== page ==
Ludwig Museum - Museum of Contemporary Art, Budapest
10 / 10 / 2020 – 17 / 01 / 2021

Ludwig Museum – Museum of Contemporary Art in Budapest, in accordance with its openness to new approaches in art and interdisciplinarity, is awaiting its visitors in October 2020 with a spectacular new exhibition. The show will feature incredibly interesting visualizations by the world-famous network researcher Albert-László Barabási, including the Global Art Network, inviting critics and the public to enter into a dialogue.

It is the undisguised aim of contemporary art museums to engage the present. This is not only true in regard to their fundamental task of collecting works, but also in terms of their functionality. Collecting and exhibiting institutions must provide opportunities that are in line with today’s expectations for the presentation of art, and for other kinds of experiences and services that art museums have begun to offer. New strategies are constantly being developed to engage visitors with the latest mediation techniques and by using the language and terminology of the current moment.

The Ludwig Museum in Budapest is no exception. Our intent is to be an authentically pluralistic institution, by providing a framework for both the artwork and its perception. And, like other contemporary art spaces, we take current artistic practice as a starting point as we ask and answer: What makes an artwork relevant? What do new artistic approaches mean in a museum? How should a museum relate to, or embrace, a presentation practice that makes room for the artwork and its context, as well as for the sensibility of our time?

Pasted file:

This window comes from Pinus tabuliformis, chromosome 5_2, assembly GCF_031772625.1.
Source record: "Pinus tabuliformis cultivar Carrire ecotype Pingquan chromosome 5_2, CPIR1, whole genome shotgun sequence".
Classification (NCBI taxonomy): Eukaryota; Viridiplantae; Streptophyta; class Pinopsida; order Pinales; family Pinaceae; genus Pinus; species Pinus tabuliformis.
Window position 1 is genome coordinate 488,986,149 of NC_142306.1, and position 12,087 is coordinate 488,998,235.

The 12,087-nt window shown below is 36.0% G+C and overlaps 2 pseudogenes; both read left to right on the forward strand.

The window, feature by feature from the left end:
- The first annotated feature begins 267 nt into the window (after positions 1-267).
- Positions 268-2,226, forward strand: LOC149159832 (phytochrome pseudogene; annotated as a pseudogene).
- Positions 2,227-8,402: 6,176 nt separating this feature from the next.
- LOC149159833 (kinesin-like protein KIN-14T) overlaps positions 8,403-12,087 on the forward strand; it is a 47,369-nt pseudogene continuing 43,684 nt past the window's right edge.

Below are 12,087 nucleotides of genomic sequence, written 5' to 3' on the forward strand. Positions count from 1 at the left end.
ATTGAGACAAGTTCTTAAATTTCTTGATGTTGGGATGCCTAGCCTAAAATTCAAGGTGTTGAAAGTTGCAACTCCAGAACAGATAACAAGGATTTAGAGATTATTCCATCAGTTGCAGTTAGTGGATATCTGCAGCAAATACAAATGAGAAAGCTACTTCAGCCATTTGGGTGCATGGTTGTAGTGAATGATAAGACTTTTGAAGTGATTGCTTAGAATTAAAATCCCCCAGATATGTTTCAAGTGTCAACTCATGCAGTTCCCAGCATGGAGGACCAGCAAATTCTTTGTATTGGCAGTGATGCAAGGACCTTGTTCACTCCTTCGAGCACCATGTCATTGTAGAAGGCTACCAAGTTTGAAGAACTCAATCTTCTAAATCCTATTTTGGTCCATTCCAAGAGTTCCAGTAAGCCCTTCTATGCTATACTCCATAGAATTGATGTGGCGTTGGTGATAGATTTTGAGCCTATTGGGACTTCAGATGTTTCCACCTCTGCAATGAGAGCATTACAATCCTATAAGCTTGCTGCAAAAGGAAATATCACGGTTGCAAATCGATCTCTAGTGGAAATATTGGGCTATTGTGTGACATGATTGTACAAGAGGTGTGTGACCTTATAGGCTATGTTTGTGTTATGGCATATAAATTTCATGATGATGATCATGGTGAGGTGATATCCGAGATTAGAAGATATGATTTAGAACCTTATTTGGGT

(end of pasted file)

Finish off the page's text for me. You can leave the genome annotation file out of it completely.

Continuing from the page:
The exhibition is organized around the past twenty-five years of visual research [or visual expression] of the Boston-based BARABÁSILAB, whose work focuses on the search for mostly unseen connections behind various phenomena. By embracing the true complexity of real systems, Barabási’s work demonstrates the presence and the role of interconnectedness from nature and society to culture and art.

The exhibition provides an overview of ongoing research processes and analyses at the BARABÁSILAB, among them The Art Network, which depicts relationships between artists and institutions, and the timely topic of how the Covid-19 pandemic impacts human mobility and our way of life. Ultimately, Hidden Patterns is about introducing the spirit of network thinking in the world of art and to a broader, interested audience.

The visual vocabulary developed by the BARABÁSILAB are already present in the tool kit and forms of expression of contemporary art. They are harbingers of an opportunity and a potential it would be foolish for us to ignore.

“Albert-László Barabási is part of a great tradition of Hungarian art and science. In Hidden Patterns, we see the convergence of science and art, which is so typical of the best part of European culture. If we have a closer look at the field of art, we realize that the scientifically based art movements such as Constructivism, Bauhaus, and De Stijl are all enriched by the pivotal contributions of Hungarian artists.” (Peter Weibel)